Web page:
Here’s what’s happening Wednesday with COVID-19 in the Chicago area

Illinois health officials Tuesday announced 1,617 new known cases of COVID-19 and 32 additional confirmed fatalities, bringing the total number of known infections in Illinois to 305,011 and the statewide death toll to 8,836 since the start of the pandemic.



a group of people sitting at a table with a bunch of stuffed animals: Mourners add to a memorial on Sept. 9, 2020, during a vigil in memory of Dajore Wilson, 8, near where she was killed at 47th Street and South Union Avenue in the Canaryville neighborhood.


© Brian Cassella / Chicago Tribune/Chicago Tribune/TNS
Mourners add to a memorial on Sept. 9, 2020, during a vigil in memory of Dajore Wilson, 8, near where she was killed at 47th Street and South Union Avenue in the Canaryville neighborhood.

Officials reported 49,513 new tests in the last 24 hours. The seven-day statewide positivity rate is 3.4%.



a traffic light at night: The setting sun is is seen along East Madison Street before the fall equinox on Sept. 21, 2020, in Chicago.


© Armando L. Sanchez / Chicago Tribune/Chicago Tribune/TNS
The setting sun is is seen along East Madison Street before the fall equinox on Sept. 21, 2020, in Chicago.

Earlier Tuesday, city officials said Indiana again is in danger of being added to Chicago’s quarantine travel order next week. While the neighboring state

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Robert Covington And Luol Deng Invest In Real-Estate Fund Aiming To Revitalize Chicago

In September, Own Our Own, an inner-city-focused real-estate fund, announced its first Chicago-based project in partnership with the Houston Rockets’ Robert Covington and former Chicago Bull Luol Deng. Further strengthening the project is a partnership with the Chicago Urban League and the NBPA Foundation, which will fund initiatives around physical fitness and mentorship.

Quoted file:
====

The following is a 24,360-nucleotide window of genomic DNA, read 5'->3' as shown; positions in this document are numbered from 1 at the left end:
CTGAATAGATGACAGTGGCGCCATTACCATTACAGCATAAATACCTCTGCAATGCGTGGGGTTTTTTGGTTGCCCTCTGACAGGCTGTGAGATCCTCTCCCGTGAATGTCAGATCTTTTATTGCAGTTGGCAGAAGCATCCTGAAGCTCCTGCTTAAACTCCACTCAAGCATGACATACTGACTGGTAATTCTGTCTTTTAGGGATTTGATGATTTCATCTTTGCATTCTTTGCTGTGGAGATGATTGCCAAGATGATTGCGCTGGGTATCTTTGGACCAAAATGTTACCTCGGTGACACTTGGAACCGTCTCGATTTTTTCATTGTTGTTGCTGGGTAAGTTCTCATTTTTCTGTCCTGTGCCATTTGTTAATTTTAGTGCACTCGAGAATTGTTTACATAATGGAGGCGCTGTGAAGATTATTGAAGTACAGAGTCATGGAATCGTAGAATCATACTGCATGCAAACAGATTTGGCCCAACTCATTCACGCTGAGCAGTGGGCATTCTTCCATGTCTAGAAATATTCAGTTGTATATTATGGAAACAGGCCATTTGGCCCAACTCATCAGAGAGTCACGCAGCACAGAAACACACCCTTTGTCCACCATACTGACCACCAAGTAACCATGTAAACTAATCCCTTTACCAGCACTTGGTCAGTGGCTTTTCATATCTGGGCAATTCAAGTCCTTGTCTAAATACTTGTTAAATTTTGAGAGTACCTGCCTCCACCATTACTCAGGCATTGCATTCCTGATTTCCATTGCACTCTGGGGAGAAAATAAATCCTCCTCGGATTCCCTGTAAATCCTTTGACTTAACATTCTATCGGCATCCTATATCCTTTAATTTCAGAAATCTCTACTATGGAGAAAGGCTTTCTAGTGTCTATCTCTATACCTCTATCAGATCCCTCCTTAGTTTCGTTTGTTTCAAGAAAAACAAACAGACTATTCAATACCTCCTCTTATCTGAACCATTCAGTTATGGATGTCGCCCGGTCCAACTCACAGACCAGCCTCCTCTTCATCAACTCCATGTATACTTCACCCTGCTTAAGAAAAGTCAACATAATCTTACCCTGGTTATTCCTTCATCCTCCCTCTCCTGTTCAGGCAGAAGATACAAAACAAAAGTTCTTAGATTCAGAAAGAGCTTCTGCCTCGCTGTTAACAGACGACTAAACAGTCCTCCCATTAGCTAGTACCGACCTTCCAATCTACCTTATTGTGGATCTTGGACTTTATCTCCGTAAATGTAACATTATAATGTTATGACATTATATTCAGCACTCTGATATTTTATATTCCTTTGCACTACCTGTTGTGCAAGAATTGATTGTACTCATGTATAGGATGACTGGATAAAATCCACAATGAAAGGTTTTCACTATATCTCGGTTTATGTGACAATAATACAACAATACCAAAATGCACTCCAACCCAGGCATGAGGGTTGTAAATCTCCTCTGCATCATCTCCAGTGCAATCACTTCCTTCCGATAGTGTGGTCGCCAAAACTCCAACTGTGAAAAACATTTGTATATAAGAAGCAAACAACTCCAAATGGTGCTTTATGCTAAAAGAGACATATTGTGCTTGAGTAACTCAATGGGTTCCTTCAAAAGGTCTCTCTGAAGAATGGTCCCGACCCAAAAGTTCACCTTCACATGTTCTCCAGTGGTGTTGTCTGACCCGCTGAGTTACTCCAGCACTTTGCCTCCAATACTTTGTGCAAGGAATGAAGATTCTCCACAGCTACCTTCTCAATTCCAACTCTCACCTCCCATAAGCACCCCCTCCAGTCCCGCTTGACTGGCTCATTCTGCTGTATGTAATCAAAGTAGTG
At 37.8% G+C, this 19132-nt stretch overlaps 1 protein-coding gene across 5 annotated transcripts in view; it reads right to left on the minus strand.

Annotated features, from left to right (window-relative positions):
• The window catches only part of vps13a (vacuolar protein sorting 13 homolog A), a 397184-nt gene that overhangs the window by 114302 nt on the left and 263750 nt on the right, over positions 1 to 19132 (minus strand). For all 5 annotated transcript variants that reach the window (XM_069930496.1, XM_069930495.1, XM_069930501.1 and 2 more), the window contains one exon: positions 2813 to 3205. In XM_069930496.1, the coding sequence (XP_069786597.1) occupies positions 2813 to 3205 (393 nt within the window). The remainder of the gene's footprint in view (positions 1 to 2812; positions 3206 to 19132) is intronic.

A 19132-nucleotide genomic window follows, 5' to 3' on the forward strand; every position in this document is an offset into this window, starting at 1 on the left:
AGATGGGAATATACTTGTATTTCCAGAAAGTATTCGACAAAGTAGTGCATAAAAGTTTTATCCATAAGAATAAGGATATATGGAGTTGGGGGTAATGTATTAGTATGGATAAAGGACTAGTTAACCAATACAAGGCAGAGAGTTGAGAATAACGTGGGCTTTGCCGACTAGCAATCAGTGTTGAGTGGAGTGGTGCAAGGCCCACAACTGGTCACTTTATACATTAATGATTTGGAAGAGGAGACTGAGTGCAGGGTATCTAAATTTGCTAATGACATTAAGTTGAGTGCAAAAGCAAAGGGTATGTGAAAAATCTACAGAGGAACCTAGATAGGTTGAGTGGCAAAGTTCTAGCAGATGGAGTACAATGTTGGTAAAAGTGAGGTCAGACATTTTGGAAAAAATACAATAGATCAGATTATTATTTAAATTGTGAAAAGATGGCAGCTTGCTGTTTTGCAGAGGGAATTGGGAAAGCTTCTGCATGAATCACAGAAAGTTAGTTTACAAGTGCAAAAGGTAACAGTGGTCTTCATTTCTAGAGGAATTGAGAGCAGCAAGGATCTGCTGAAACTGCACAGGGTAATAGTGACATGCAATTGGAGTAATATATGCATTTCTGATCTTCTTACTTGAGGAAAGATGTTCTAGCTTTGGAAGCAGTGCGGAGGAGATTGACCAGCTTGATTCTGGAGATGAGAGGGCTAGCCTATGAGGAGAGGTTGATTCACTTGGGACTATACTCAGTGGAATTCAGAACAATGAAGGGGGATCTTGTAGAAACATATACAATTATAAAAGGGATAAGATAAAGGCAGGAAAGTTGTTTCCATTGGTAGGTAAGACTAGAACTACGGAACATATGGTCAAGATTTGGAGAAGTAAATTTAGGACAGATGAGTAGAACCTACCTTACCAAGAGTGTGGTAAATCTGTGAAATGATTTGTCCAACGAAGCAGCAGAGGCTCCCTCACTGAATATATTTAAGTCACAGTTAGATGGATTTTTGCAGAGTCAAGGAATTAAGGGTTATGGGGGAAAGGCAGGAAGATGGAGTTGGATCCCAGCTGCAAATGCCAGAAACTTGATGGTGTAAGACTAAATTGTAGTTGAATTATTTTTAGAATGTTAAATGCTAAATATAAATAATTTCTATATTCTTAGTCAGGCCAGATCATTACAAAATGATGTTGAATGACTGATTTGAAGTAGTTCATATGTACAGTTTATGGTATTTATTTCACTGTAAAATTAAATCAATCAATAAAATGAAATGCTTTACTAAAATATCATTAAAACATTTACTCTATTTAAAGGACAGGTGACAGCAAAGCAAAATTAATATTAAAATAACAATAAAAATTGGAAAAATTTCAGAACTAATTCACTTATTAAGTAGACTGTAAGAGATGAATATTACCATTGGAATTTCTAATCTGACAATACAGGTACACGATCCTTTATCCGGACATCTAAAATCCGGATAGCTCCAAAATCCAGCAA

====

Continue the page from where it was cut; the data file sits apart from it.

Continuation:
After being drafted to the Bulls in 2004, Deng spent his first ten years in Chicago, and he signed a one-day

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Chevy Humphrey Named the New President and CEO of the Museum of Science and Industry, Chicago

Following a unanimous vote of the Board of Trustees, the Museum of Science and Industry, Chicago (MSI) announced today that Chevy Humphrey, President and CEO of the Arizona Science Center, will succeed David Mosena as President and CEO of one of the largest science museums in the world. Mosena is retiring at the end of the year after 23 years leading MSI.

The first woman and Black American to lead MSI, Humphrey is a long-time, successful leader in the museum field. She has served as CEO of the Phoenix-based Arizona Science Center (ASC) for nearly 15 years. Prior to being named CEO in 2005, Humphrey served in multiple roles with the institution. Earlier in her career, she gained experience in development with the Phoenix Symphony and two institutions of higher education.

MSI Board Chairman Chris Crane said, “Chevy Humphrey is extremely accomplished and has the energy, background and experience to

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Perspectives/IIT Math and Science Academy Calls on Chicago Companies to Meaningfully Engage with Schools to Help Close Technology and Access Gaps in Education

CHICAGO–(BUSINESS WIRE)–Today Perspectives/IIT Math and Science Academy (MSA) is calling on the Chicago business community to increase its engagement with schools to help close the inequality gap that exists in under-resourced areas. Perspectives MSA credits its readiness for the 2020-2021 remote school year to its deep, meaningful relationships with several Chicago companies that have engaged by providing employee support and financial resources.

“Our corporate supporters have embraced understanding the communities Perspectives serves, and they partner with us on solutions that have led to better mental and physical resources for students, a double-digit increase in graduation rates and reduced level of suspension,” said TyNeisha Banks, principal of Perspectives. “We urge Chicago corporations to engage with us and other under-resourced schools to, eventually, erase the inequality gap altogether.”

When COVID-19 forced schools to close in March, the challenges for students of under-resourced communities were amplified, as families lacked the resources

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